The theory and practice of computational cognitive neuroscience

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"A call to arms" for Computational Cognitive Neuroscience.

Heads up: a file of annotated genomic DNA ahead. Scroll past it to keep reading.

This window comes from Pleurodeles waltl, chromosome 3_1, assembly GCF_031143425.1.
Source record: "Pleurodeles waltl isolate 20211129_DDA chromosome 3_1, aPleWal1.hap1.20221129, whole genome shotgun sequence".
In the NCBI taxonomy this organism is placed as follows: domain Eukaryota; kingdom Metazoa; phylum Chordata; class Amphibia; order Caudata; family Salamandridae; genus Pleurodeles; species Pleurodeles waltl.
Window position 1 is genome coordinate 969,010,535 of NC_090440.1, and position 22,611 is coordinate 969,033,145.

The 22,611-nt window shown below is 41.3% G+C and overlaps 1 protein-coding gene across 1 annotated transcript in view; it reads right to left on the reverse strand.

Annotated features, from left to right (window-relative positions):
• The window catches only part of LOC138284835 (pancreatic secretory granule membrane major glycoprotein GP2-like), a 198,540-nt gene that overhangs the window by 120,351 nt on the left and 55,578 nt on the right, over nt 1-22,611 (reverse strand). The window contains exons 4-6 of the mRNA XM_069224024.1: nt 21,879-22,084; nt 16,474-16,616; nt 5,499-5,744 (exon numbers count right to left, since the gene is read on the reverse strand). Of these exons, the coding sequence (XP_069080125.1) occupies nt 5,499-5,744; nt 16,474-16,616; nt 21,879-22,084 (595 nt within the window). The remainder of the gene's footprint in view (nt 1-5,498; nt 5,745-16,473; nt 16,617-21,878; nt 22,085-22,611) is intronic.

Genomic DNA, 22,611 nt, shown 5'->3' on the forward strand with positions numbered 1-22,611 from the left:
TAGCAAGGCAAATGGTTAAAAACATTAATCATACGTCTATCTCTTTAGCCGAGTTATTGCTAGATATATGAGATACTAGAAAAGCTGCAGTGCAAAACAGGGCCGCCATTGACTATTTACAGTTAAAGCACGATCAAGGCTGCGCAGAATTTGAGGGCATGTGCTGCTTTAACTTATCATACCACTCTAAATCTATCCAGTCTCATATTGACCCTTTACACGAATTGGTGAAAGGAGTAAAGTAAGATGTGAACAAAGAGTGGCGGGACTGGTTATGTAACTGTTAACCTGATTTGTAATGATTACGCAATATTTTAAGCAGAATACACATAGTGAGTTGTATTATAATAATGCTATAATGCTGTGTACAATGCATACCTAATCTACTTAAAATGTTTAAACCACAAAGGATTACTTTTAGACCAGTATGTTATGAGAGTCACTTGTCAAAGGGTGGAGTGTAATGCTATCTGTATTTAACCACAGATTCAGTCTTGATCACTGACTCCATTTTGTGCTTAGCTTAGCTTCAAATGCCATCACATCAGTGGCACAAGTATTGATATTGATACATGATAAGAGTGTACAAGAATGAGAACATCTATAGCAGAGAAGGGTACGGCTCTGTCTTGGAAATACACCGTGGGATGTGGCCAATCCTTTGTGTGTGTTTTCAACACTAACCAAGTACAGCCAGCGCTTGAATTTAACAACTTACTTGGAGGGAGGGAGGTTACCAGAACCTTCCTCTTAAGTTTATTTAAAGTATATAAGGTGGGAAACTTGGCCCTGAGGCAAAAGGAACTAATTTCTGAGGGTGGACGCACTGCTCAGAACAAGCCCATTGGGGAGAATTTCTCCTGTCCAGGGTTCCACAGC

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<ul><li> 1. Dr. Brian J. Spiering email: bspiering@gmail.com website: brianspiering.com The Theory &amp; Practice of Computational Cognitive Neuroscience </li></ul> <p> 2. Oblate Spheroid 3. Oblate Spheroid with unequal mass distribution 4. Choose the model based on the task 5. Overview I) Context II) Theory III) Practice 6. 1) Context A) How to Buy a Science model B) Validating Models C) Hierarchy of Models D) The First Step 7. What to look for when buying a science model ... 1) Accounts for previously accounted for data 2) Accounts for previously unaccounted for data 3) Makes novel, falsiable predictions 8. Validating Models It is easy to account for behavioral data so add constraints ... - wider (more tasks) - deeper (more methodologies) - neuroscience 9. Hierarchy of Models No Model Modules Circles &amp; Lines CCN 10. Why is CCN on the top? Can predict in these domains: - Behavioral - fMRI - MEG &amp; EEG - Single-unit recording 11. Why is CCN on the top? Can predict account for these factors: - Experimental Manipulation - Drugs - Disease - Genes - Focal Lesions (injury, ablation, &amp; TMS) 12. Where do you start? Model Brain or Brain Model 13. II) Theory of Modeling A) Ideals B) Modeling individual units C) Learning D) Behavior E) Other Issues 14. A) Ideals 1) Neuroscience 2) Simplicity 3) Set-in-Stone 4) Goodness-of-Fit 15. 1) Neuroscience a) Use only found connections b) Specify excitatory or inhibitory c) Account for qualitative behavior in units d) Agree with neuroscience of learning 16. 2) Simplicity Use enough but not any more 17. 3) Set-in-Stone Always use the same players and play by the same rules in the modeling game. 18. 4) Goodness-of-Fit a) Behavioral b) Neuroscience 19. B) Modeling Units 1) Leaky integrate-and-re model 2) Izhikevich model 3) Axon &amp; synaptic delays 20. C) Learning 1) LTP vs. LTD 2) Role of Dopamine 3) Discrete vs. Continuous 4) Local vs. Global 21. D) Behavior 1) Choose control region 2) Choose function 22. E) Other Issues 1) Overconnectioning 2) Other? 23. III) Practice of Modeling SPEED Model: A) Idea B) Inception C) Instantiations 24. A) SPEED Model Idea An Contrarian Model of Procedural Expertise F. Greg Ashby John Ennis 25. SPEED An Contrarian Model of Procedural Expertise 26. Previous Notions It has been widely held that although memory traces are at rst formed in the cerebral cortex, they are nally reduced or transferred by long practice to subcortical levels (p. 466) Karl Lashley (1950) In search of the engram. 27. Previous Notions Routine, automatic, or overlearned behavioral sequences, however complex, do not engage the PFC and may be entirely organized in subcortical structures (p. 323) Joaquin Fuster (2001). The prefrontal cortex an update. 28. SPEED An Contrarian Model of Procedural Expertise 29. SPEED Model Procedural learning is striatum dependent. Procedural expertise is striatum independent. SPEED (Subcortical Pathways Enable Expertise Development) 30. B) Inception aka, How we built the model. 31. Sensory Association Cortex Response BA B A-B difference A B A B A Premotor Area (Cortex) Thalamus Globus Pallidus Striatum SPEED Model: 32. Sensory AssociationA Response A A A A Premotor Area (Cortex) Thalamus Globus Pallidus Striatum Excitatory Inhibitory SPEED Model: Single Subcortical 33. Sensory Association Cortex Response BA B A-B difference A B A B A Premotor Area (Cortex) Thalamus Globus Pallidus Striatum SPEED Model: Subcortical 34. Sensory Association Cortex Striatum SNpc Dopamine Excitatory SPEED Model: Subcortical Learning 35. Sensory Association Cortex Response BA B A-B difference A B A B A Premotor Area (Cortex) Thalamus Globus Pallidus Striatum SPEED Model: Subcortical 36. Sensory Association Cortex Response BA A-B difference SPEED Model: Cortical 37. Sensory Association Cortex Response BA B A-B difference A B A B A Premotor Area (Cortex) Thalamus Globus Pallidus Striatum SPEED Model: Cortical Learning 38. Sensory Association Cortex A A A A Premotor Area (Cortex) Thalamus Globus Pallidus Striatum SPEED Model: 1st Trial 39. Sensory Association Cortex A A A A Premotor Area (Cortex) Thalamus Globus Pallidus Striatum SPEED Model: Early Learning 40. Sensory Association Cortex A A A A Premotor Area (Cortex) Thalamus Globus Pallidus Striatum SPEED Model: Middle Learning 41. Sensory Association Cortex A A A A Premotor Area (Cortex) Thalamus Globus Pallidus Striatum SPEED Model: Mature Performance 42. C) Instantiations See MATLAB code ... 43. Summary 1) Context II) Theory III) Practice 44. ? </p>